- Versatility Matrix
During a visit to IOV, a team from Parker suggested we develop a matrix to manage employees' capabilities, as we were having a hard time to understand who had what knowledge within and among our many teams. The Versatility Matrix makes this very easy, also helping us hugely when it comes to organizing training for our people.
- Milk runs
In one of the visits at Parker we saw a milk run in action. This is a practice that comes from the old days of dairy farming in the United States: empty gallons were left at the door of the supplying farms and full gallons were collected in their place, thus getting access to the raw material exactly when necessary. We applied the same thinking to medical records, because we had chemotherapy and radiation therapy patients being treated at the same time in the same, long corridor of one of our facilities. It was a long walk for our people each time they had to fetch a record. So, we created a visual management for medical records, introduced a Kanban system, and organized a milk run on the established routes every two hours, leaving the medical records for the treatment or appointments according to schedule.
- Visual management
We drew inspiration from Parker’s Visual Production Management (the hourly production pace set by a visual document at the operators' stations) to develop our Chemotherapy Schedule Management. This entailed embedding a framework to identify our daily workload and performance into our electronic medical record.
CROSS-POLLINATION, A DRIVER OF LEAN LEARNING
Time and time again, Parker Hannifin supported us by sending in their experts to participate in our kaizen events. Many of the improvements to our practice at IOV were introduced with the guidance and support of their people – from workload balance to bottleneck management, cell-like workstations to flow improvement.
At the beginning of our lean journey, we struggled to understand how to translate tools and associated activities that had been developed for manufacturing equipment and production lines to our clinical practices. Several of the tools and techniques we observed at Parker ended up being adapted for IOV. The kamishibai is a great example: when we started using it (“Wow! This may be useful, let’s try it”), the cards were merely for audits. In time, we realized how to best deploy them and we were able to connect them to a planned auditing process and our TWI (Training Within Industry) training methods. Nowadays, kamishibai cards refer to our clinical best practice, standard work, training materials, the versatility matrix and human resources department annual performance evaluation, helping us to manage how we learn and evolve as an organization.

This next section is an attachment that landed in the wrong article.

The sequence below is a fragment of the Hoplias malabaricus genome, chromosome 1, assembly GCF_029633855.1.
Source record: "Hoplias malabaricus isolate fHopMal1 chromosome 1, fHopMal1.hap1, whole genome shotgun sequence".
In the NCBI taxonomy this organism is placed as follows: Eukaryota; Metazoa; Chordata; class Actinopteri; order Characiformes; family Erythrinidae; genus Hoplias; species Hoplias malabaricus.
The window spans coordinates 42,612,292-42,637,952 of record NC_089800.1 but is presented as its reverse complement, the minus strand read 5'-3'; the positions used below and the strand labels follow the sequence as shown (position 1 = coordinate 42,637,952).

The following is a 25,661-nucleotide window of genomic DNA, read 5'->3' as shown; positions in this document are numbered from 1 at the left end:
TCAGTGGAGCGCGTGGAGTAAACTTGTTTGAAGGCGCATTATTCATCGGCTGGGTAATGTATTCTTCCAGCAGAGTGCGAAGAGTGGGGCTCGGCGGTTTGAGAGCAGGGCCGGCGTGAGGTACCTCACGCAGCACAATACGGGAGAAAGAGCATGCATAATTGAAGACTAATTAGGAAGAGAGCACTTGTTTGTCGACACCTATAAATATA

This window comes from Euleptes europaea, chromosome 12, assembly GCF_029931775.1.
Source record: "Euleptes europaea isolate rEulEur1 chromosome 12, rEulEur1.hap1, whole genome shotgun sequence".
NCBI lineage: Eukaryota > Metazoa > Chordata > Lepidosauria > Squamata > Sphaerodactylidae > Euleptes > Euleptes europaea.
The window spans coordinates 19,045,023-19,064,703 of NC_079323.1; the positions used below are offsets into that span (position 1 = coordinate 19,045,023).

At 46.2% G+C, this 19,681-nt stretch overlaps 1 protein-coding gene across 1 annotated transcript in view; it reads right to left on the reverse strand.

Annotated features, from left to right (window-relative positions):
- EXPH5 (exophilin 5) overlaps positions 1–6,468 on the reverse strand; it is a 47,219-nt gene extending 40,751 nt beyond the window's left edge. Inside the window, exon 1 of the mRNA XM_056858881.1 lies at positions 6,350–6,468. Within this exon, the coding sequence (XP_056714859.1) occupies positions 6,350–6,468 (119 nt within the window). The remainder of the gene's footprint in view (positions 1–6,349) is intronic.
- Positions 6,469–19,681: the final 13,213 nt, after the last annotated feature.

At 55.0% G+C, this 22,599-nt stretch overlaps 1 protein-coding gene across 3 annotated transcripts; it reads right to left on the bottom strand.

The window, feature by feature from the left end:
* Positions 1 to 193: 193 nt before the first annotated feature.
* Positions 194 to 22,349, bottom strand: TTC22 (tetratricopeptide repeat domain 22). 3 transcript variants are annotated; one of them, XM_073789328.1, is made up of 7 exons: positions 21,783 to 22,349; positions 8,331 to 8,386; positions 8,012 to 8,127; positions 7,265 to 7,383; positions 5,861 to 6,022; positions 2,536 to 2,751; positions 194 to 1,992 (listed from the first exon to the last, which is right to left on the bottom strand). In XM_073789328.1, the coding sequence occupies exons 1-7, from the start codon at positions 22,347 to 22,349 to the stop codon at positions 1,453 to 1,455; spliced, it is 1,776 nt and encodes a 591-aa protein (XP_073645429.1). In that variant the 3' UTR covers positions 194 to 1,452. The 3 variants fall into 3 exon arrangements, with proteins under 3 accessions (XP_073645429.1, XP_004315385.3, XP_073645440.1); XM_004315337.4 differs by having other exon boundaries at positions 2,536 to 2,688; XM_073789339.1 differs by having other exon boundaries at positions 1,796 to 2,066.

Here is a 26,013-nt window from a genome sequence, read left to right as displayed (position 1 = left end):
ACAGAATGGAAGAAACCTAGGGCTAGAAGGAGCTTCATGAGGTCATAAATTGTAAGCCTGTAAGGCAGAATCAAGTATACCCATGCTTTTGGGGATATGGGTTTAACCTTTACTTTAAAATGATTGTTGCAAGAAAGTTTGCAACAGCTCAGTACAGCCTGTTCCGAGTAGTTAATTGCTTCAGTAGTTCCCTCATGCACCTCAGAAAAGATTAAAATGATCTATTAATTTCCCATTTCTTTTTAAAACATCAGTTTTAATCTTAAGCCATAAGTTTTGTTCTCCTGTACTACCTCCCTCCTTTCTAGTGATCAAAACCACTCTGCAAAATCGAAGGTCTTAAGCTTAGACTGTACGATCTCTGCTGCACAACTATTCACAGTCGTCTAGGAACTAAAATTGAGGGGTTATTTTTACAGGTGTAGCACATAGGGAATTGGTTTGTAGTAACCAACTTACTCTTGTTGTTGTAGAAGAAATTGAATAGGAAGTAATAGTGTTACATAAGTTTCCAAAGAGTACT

The opportunity to see tools and practices at work in other organizations and understand the meaning of that practice was crucial to our journey, but it certainly took time. Our learning curve was steep at first, but our persistence paid off. Learning to make the most of Parker’s experience and ensuring their “solutions” became ours was our focus as we tried to progress on our lean transformation. There is no doubt these exchanges have been one of the great catalysts of IOV’s lean transformation. Had we done it all by ourselves, it would have taken us a lot more time to understand how to use and leverage and integrate those lean tools. Parker’s experience helped us to connect the dots as we tackled our real-world challenges.
Sharing between different organizations cultures and industries is an incredible valuable activity, especially in healthcare, where management is often reluctant to consider a lean journey a serious undertaking. Parker is a large and mature lean enterprise, and their humble support allowed us to make great leaps. Without them, our lean journey today would be much harder.
For more stories on IOV, click here.